Diana at Mystic Journey Bookstore, Venice, CA
Perhaps The Wisdom Of The Ages Is To Shut Up And Listen.
Can we forgive ourselves and others, and accept death without guilt, blame or judgment?
Perhaps if we could stay alive, alert and present with our pain we would see the blessings in every experience. If we could live more as our animals do, ready for the unexpected, waking each day in gratitude, with enthusiasm, we might be more willing to surrender to the moment and roll with every ball that comes our way. We would know that life doesn’t always hand us what we want, but it always gives us what we need. Diana Del Monte says, “our animals show us what we need to learn about ourselves. Refusing to listen can have grave consequences.”
One misty November night, a prolific, self-absorbed artist pulls a little white cat out of the branches of a pepper tree and learns a heartbreaking lesson about love and loss, attachment and suffering, surrender and being here - now. The artist had thought she was well prepared for such lessons. After all, she was a Zen Buddhist meditation practitioner, well trained to stay present with whatever arises in life. However, deeply bowing and chanting about Emptiness, the artist gets caught up in the formality of her Zen training and forgets the heart of the practice; staying present. She forgets the joy of being alive and loses sight of one significant truth: everything in life is impermanent. Ku Ku delivers the heart of the Zen teachings with humor and tears and takes us down a bumpy road to enlightenment.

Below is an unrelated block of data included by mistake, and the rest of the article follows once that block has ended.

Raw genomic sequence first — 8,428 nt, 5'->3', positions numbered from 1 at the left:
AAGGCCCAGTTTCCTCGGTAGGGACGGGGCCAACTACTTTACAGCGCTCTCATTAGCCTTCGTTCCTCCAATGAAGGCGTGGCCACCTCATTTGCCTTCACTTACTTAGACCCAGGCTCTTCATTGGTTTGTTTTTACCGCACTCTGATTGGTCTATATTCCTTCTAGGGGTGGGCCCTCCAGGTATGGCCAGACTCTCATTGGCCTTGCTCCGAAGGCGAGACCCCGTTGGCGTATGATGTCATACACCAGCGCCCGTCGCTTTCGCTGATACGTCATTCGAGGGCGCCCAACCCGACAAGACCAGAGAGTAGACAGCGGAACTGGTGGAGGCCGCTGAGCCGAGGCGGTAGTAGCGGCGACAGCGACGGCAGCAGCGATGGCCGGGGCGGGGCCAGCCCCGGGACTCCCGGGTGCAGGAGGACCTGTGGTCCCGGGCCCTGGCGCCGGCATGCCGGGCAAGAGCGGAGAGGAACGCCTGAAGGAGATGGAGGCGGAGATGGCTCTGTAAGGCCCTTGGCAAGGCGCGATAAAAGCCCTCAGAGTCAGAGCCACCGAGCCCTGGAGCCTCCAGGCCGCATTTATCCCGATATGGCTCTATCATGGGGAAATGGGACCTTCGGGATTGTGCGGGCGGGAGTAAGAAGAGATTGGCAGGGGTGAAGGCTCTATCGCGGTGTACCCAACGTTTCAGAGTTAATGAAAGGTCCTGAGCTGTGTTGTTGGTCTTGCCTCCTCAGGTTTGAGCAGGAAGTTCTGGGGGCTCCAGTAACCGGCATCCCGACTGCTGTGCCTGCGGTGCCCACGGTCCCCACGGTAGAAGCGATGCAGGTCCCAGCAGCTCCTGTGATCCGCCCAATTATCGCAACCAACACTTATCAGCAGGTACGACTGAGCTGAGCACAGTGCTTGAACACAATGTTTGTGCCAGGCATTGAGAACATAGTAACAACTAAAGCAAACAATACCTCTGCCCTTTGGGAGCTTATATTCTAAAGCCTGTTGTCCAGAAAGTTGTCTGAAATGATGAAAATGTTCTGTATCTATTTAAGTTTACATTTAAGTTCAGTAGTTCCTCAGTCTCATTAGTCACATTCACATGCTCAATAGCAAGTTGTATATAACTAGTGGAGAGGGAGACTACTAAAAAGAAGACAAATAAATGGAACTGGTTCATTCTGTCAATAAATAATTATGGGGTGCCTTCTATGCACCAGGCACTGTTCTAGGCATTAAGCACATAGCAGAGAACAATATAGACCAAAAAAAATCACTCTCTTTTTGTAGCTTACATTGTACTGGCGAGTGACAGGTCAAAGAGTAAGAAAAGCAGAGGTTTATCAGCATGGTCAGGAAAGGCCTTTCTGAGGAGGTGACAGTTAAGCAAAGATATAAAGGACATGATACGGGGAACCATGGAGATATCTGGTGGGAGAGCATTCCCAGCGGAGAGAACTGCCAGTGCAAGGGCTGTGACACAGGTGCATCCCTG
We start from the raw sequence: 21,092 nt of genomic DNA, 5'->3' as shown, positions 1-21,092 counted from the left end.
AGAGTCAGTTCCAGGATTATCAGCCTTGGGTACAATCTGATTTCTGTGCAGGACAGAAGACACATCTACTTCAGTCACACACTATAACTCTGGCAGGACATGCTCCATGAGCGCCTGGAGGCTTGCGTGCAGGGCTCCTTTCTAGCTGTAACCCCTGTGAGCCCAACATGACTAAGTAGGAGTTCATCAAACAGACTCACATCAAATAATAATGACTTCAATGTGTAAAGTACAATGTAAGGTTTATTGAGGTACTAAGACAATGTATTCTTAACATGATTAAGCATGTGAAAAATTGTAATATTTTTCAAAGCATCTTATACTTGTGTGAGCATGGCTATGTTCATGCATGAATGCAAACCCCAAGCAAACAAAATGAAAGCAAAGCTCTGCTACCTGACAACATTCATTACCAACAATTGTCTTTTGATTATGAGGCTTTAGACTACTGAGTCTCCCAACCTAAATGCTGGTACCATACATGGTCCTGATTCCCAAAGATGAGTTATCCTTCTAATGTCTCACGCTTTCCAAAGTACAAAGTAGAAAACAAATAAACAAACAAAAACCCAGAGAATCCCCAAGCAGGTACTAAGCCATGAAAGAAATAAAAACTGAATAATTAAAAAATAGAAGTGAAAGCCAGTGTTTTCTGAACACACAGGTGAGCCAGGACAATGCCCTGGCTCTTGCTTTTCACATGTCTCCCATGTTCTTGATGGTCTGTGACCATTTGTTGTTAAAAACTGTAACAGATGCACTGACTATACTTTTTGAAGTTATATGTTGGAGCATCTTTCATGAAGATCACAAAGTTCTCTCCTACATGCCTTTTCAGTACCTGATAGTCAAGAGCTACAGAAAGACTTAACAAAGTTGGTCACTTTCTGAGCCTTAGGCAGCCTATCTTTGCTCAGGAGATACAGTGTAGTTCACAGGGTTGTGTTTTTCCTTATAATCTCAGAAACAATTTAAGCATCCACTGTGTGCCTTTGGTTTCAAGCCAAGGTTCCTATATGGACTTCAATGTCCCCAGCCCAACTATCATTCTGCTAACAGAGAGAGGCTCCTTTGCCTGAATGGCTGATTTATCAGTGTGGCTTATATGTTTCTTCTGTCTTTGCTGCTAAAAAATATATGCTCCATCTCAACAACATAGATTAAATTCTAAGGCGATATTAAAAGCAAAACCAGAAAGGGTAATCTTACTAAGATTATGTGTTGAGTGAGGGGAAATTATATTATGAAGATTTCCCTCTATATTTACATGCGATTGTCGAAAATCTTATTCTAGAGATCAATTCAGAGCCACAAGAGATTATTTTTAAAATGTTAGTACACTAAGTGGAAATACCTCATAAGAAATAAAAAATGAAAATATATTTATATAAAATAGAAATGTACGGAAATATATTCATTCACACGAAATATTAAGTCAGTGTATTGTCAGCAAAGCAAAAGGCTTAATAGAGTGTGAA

Ku Ku Zen is for animal lovers of all ages, readers interested in Zen or cats, and anyone grieving from the loss of a pet. For readers already on a spiritual path, the story veers into the world of telepathic communication, both with animals and nature. For those who have lost a pet, Ku Ku Zen presents a relaxed introduction into Zen meditation techniques that keep us present with our pain and help to heal a grieving heart. For others, it presents an opportunity to consider life with animals as a spiritual path.
Black and white quickly rendered illustrations precede each chapter. Originally in color on tan paper, the drawings reveal the spontaneity and warm-hearted nature of the author’s cats.
Media: Charcoal, wash, Conte crayon and chalk
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